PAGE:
The all-purpose flour vs self-raising flour is a comparison between two different flours.
On the other hand, self-raising flour belongs to a category all on its own. Let’s see what makes it so different. And why I prefer using plain flour in my recipes.
What is self-raising flour?
Let’s start by talking about the flour that is quite different from all the rest.
The name might give you an indication of what makes this flour different.
Self-raising means that it contains a leavening agent and we don’t have to use a separate leavening agent since the flour already contains it.
Is that what you’re thinking?
If you’re thinking that self raising flour is flour plus some leavening agent, then you are actually correct. Let’s see if there’s something else we’re missing.
Self raising flour ingredients
Let’s take as an example the White Lily Unbleached Self-Raising Flour because it is quite popular.
The ingredients are: enriched flour (wheat flour, niacin, reduced iron, thiamine mononitrate, riboflavin, folic acid), leavening (sodium acid pyrophosphate, baking soda, monocalcium phosphate), salt.
It is made from 100% soft winter wheat.
As we can see from the ingredients from White Lily Unbleached Self-Raising Flour things are not as simple as we might originally assume but we also weren’t wrong either.
We can observe that the leavening agent is baking soda. Maybe, when some of us think of self-raising, we might imagine that the flour contains yeast as a leavening agent. That’s definitely not the case.
It turns out that self-raising flours contain either baking soda or baking powder.
And they contain salt.
These are also enriched flours, which means that they contain a bunch of other ingredients that have names that I can’t easily pronounce and I have no idea what some of those things are. I understand reduced iron and folic acid.
Riboflavin is a vitamin of the B complex. And the same goes for niacin. Thiamine mononitrate is also known as Vitamin B1.
So we have a bunch of vitamins and minerals. That’s what the enriched part means.
What is all purpose flour?
It’s a white flour that is highly versatile and one of the most affordable flours to buy.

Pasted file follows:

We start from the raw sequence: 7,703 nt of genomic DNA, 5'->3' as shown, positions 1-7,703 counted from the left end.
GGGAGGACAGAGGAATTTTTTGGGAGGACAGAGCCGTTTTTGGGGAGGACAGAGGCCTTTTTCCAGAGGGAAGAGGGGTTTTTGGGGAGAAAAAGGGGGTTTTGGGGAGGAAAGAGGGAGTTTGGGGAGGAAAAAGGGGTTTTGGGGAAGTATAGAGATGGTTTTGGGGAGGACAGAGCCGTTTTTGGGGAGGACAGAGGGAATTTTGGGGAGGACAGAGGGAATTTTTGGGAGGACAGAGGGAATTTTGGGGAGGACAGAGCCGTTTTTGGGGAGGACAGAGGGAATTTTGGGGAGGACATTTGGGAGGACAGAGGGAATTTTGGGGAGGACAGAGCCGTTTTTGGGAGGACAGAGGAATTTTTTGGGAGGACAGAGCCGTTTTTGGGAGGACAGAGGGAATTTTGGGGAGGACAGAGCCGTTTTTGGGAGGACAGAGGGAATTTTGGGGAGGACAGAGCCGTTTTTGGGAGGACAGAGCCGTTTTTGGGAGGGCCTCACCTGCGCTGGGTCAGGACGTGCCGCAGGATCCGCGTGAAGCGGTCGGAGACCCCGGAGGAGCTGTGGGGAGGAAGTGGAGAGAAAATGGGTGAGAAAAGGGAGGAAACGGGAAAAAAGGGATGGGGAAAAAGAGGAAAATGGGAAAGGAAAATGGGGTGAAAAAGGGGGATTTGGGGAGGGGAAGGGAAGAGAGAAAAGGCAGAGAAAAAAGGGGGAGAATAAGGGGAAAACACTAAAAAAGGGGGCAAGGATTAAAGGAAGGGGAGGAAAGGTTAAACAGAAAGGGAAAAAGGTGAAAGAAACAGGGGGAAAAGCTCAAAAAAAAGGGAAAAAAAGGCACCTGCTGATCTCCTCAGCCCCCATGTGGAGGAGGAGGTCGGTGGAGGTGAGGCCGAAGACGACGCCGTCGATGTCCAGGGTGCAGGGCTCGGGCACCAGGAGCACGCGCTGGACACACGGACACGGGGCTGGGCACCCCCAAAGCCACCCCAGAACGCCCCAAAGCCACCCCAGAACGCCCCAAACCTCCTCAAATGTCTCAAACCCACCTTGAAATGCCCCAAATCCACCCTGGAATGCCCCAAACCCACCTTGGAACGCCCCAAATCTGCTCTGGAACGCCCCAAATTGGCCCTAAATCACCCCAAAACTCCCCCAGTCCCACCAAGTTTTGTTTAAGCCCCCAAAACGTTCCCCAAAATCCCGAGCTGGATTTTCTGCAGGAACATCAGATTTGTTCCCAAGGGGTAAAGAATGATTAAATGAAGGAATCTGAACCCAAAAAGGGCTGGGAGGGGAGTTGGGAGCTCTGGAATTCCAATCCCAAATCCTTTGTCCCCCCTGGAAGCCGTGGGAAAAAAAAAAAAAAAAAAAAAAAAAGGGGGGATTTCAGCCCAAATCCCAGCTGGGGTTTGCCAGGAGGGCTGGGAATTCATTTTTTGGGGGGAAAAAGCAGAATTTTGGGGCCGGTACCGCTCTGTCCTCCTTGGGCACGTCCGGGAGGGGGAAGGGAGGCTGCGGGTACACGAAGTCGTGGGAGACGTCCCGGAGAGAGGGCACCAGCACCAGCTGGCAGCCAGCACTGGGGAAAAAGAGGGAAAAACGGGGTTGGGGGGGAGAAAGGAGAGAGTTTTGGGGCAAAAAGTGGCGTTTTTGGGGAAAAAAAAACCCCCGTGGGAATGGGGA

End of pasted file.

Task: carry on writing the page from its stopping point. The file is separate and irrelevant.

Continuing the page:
Basically, I consider all purpose to be the one flour to have in the pantry, unless you’re on a gluten-free diet.
If you were to buy just one bag of flour, buy all purpose and you can be sure that it will work for most recipes.
Also, buy unbleached because it won’t affect the fermentation process and it’s just healthier I guess we could say. I just like unbleached flours, that’s for sure.
It is a mild-flavored white flour that is made from the endosperm. The endosperm of wheat is the source of white flour. Whole wheat and whole grain are made from the entire kernel (bran, endosperm, and germ).
Let’s take the King Arthur All Purpose Flour as an example to see what it contains.
The ingredients are: unbleached hard red wheat flour, malted barley flour.
The list is definitely short. And there’s no leavening agent included among the ingredients.
Thus, when we use AP flour in a recipe we must also add a leavening agent. The leavening agent can be yeast, baking powder or baking soda, depending on the recipe we’re making.
We can make our own self-raising flour at home by mixing:
- 1 cup all purpose flour
- a pinch of salt
- and ½ teaspoon baking soda or 1 ½ teaspoons baking powder
And we can make our own flour if we use a grain mill.
All-Purpose Flour vs Self-Raising Flour: What They’re Used For
White Lily mentions that their enriched, unbleached self-raising flour can be used to make: biscuits, pancakes, cake, bread, pie crust, cookies, and brownies.
By bread, White Lily means quick breads. Quick breads simply means that baking soda or baking powder is used as leavening agent. Usually, breads are made with yeast and that’s why those that use a different leavening agent are called quick breads, to make that distinction.
Can we use all purpose flour to make the same baked goods? Yes, we can. They certainly have that in common.
Although, we should keep in mind that cake flour is the most delicate so I normally wouldn’t recommend using all purpose flour to replace cake flour because we simply won’t get the same fluffy, cloudy texture.
Self-raising flour is actually closer to cake flour than all purpose flour is. That’s another difference that we should note in our all-purpose flour vs self-raising flour comparison.
We couldn’t make an all-purpose flour vs self-raising flour comparison without discussing protein content.
Protein content is the clear indicator that characterizes flours of all kinds.
For example, bread flour (both white and whole wheat) have high protein contents, between 12 and 14%, and that’s why we use them to make bread.
Because their high gluten content will make the dough rise, have elasticity and maintain its shape.
We don’t want our bread to be delicate like cakes or pastries and that’s why we’re using flours with a high protein content. Rye flour also belongs to this category.
All purpose flour is right in the middle with a protein content of 10 to 12%. That makes it so versatile. It can be used to make bread but it can also be used for making other baked goods.
Pastry and cake flour have the lowest protein content, between 7 and 9%.
Where does self-raising flour fit in this protein content classification?
According to bobsredmill.com, self-raising flour has a protein content of about 8.5%.
It’s quite low, corresponding to pastry and cake flour. That’s why it can also be a replacement for them.
All in all, what we clearly saw in this all-purpose flour vs self-raising flour comparison is that these are two different baking ingredients that have just a few things in common.